Beyond Eden; Playhouse (Review)

In 1957, a controversial expedition including acclaimed B.C. artist Bill Reid and anthropologist Wilson Duff was sent to remove and preserve totem poles from the abandoned Haida village of Ninstints. The conflicts it generated, both externally and within, are the subject of the brand-new musical Beyond Eden.

Writer Bruce Ruddell weaves fantasy with history as he delves into the moral dilemmas faced by the expedition.  The characters have also been fictionalised; Reid is now Max Tomson (Cameron MacDuffee) and Duff is now Lewis Wilson (John Mann).

John Mann and Tom Jackson in Beyond Eden at the Vancouver Playhouse.

Wilson struggles with his desire to preserve the totem poles before they decay and are lost and his respect for the Haida beliefs and traditions.  The mixed-race Tomson is also on his own journey to recognising and reclaiming his heritage.

Mann, of Spirit of the West fame, is in fine form, vocally and dramatically.  Tom Jackson (North of 60) deftly plays the Watchman, a mystical guide intent on protecting the totem poles from Wilson’s interference.  The fallback into over-used stereotypes, which at times threatened to derail the production, is carefully tempered by the beautiful imagery.

There are some stunning visuals on display here, including a sequence of canoe lanterns floating above the heads of the audience, and luminescent totem poles given life as their projected carvings take motion.  Bretta Gerecke’s evocative set involving ramps and angled poles is flawless.

Composer Bill Henderson’s score is serviceable but mostly forgettable.  The use of traditionally-inspired Haida music by Gwaai Edenshaw, however, is seamlessly integrated and rises far above the weaker elements.

There are also some valiant efforts to incorporate basic character development to add some humanity to the history, but these fall way short of their goal.  The subplots involving Wilson’s attempts to reconnect with his son and wife are meandering at best and come off as insincere.  Jennifer Lines’ performance as Wilson’s wife is well-executed, but the character, as written, is superfluous and adds little to the production.

The musical is steeped heavily with both ambition and gravitas, which mostly serve it well.  As a historical narrative, it hits the mark; as a musical, it’s lacking.  Though the script and score could do with a major renovation, overall Beyond Eden is visually and thematically haunting.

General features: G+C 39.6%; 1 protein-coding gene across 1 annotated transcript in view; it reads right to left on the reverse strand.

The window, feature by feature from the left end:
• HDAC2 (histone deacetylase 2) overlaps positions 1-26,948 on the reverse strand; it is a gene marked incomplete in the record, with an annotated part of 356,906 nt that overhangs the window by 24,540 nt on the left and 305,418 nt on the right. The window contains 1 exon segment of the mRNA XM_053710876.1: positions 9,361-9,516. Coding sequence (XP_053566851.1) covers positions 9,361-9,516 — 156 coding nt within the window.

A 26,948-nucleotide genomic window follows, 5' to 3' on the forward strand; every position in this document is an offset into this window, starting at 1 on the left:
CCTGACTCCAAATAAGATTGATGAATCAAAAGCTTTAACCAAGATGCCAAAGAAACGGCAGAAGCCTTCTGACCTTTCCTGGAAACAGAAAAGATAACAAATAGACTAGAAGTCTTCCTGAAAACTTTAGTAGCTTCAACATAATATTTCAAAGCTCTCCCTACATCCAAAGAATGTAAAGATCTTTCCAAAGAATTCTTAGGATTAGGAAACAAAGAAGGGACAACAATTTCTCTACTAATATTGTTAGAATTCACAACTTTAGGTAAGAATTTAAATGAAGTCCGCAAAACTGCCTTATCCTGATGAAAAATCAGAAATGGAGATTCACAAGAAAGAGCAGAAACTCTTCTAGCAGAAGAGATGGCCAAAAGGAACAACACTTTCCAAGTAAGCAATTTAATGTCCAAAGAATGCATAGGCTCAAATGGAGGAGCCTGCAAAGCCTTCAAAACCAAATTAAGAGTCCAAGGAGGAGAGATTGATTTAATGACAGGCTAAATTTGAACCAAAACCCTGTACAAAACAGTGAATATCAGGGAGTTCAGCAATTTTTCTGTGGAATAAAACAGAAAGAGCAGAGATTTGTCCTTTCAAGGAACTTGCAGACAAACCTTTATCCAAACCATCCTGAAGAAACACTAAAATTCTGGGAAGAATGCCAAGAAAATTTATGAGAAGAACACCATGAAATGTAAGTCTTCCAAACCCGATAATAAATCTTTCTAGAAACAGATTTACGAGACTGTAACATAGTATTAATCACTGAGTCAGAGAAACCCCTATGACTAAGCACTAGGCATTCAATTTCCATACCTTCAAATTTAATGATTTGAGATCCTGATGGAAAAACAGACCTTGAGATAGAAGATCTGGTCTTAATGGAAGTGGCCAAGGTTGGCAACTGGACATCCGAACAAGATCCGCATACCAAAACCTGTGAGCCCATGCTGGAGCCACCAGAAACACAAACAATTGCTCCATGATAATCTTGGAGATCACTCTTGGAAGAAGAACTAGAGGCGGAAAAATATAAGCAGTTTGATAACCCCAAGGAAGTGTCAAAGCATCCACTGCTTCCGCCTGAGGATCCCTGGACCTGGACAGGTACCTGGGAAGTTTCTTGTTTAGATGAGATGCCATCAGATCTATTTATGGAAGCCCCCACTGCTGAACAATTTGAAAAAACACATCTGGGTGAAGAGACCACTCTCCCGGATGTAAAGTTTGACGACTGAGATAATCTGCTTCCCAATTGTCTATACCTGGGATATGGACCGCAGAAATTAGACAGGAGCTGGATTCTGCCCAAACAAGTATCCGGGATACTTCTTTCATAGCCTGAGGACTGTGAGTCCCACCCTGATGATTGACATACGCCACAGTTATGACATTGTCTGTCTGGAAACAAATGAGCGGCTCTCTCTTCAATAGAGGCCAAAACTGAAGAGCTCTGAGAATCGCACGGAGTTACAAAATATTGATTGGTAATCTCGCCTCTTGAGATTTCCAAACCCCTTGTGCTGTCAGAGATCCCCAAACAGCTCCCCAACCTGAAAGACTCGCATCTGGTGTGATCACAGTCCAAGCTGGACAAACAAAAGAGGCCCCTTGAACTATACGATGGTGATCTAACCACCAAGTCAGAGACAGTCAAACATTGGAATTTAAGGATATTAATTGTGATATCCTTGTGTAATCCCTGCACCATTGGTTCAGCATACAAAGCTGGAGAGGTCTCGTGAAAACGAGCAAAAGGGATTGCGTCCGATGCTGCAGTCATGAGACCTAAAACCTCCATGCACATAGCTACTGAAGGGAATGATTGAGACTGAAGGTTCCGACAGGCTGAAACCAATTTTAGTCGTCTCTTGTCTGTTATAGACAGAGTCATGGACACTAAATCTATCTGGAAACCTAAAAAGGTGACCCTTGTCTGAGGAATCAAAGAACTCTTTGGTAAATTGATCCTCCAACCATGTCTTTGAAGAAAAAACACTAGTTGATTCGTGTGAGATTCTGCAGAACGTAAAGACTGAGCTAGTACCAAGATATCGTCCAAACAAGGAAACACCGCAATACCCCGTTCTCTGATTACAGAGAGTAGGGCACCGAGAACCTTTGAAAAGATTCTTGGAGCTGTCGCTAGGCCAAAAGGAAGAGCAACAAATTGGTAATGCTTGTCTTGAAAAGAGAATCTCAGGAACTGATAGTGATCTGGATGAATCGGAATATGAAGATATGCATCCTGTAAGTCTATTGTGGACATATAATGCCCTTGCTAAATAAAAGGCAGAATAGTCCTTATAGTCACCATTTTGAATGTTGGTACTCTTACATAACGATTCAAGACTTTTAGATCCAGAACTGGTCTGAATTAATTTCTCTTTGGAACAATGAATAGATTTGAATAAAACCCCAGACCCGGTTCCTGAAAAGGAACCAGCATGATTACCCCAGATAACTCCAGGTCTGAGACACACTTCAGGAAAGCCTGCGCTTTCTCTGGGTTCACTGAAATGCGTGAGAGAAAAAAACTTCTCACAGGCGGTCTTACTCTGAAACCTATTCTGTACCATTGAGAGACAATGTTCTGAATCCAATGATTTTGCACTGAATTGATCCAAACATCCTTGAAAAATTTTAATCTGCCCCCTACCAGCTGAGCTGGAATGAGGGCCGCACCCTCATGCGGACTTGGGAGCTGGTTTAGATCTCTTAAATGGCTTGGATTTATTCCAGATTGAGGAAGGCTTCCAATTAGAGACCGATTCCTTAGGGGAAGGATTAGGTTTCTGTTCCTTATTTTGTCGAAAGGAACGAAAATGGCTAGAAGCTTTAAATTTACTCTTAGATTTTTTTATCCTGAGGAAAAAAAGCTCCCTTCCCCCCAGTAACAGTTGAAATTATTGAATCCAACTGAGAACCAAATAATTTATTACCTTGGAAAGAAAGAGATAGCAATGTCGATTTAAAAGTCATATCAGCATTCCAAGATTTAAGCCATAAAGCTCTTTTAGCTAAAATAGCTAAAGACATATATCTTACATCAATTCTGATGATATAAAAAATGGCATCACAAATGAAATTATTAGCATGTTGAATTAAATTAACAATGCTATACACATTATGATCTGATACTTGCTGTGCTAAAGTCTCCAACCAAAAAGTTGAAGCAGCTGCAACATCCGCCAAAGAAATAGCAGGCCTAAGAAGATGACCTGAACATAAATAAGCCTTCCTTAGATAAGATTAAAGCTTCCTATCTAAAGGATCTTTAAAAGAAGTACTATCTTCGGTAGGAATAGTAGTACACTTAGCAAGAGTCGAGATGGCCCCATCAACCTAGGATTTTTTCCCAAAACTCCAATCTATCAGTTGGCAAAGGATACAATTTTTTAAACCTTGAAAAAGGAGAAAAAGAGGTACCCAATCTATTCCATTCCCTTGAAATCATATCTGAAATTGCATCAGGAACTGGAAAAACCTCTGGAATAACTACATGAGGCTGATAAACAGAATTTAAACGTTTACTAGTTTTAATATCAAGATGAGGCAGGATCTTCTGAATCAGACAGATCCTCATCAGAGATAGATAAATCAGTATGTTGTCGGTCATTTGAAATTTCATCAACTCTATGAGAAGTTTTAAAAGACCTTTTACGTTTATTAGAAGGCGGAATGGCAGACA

The Vancouver Playhouse and Vancouver 2010 Cultural Olympiad in co-production with Theatre Calgary present Beyond Eden from January 16 – February 6, 2010 at the Vancouver Playhouse, Hamilton and Dunsmuir.  Tickets are available online or by phone at 604-873-3311.

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2 responses to “Beyond Eden; Playhouse (Review)

  1. Your crazy the music and writing is brilliant you obviously don’t get it !!!

  2. I’ve downloaded the song “Beyond Eden” from
    the Calgary Theatre blog site and have listened to it 20 times at least. If they had had a CD of the score at the opening night it would have sold out! Everybody at opening night clapped when the set was revealed, clapped after each song and gave a standing ovation at the end of the performance. Wilson’s interaction with his wife and son are a necessary part of the character development, showing the inner turmoil and angst, which when combined with his growing
    horror as he finally realizes what he has done, results in a near catotonic state of depression—sitting without motion clutching the two masks to his chest. Without the wife and son interaction the character would have been less believable, not more. In the song “Beyond Eden” the phrase “dance me to the border and I will cross over” has much meaning, it is an example of the symbolism you can find throughout this work. In later life Wilson Duff, who the Wilson character is fashioned after was totally immersed in the Haida thought-world
    and did cross over, he committed suicide to go there, after all he had been there forever. Both sides of the central question are so well presented and no judgement is made.
    On the one hand the beautiful Haida art is preserved and in the historical context may have resulted in Bill Reid almost single-handedly bringing Haida culture to the forefront, where it is today. This side was presented very clearly. On the other hand who cares about future glory when your central beliefs and cultural truths are being brutalized. The Watchman and the chorus presented this side beautifully and Wilson was caught in the middle. The dialogue is necessary to develop this dilemma. If any had been omitted, this would have been weaker. In the end we are presented with the dilemma but not the solution. The question remains unresolved as it truly is.

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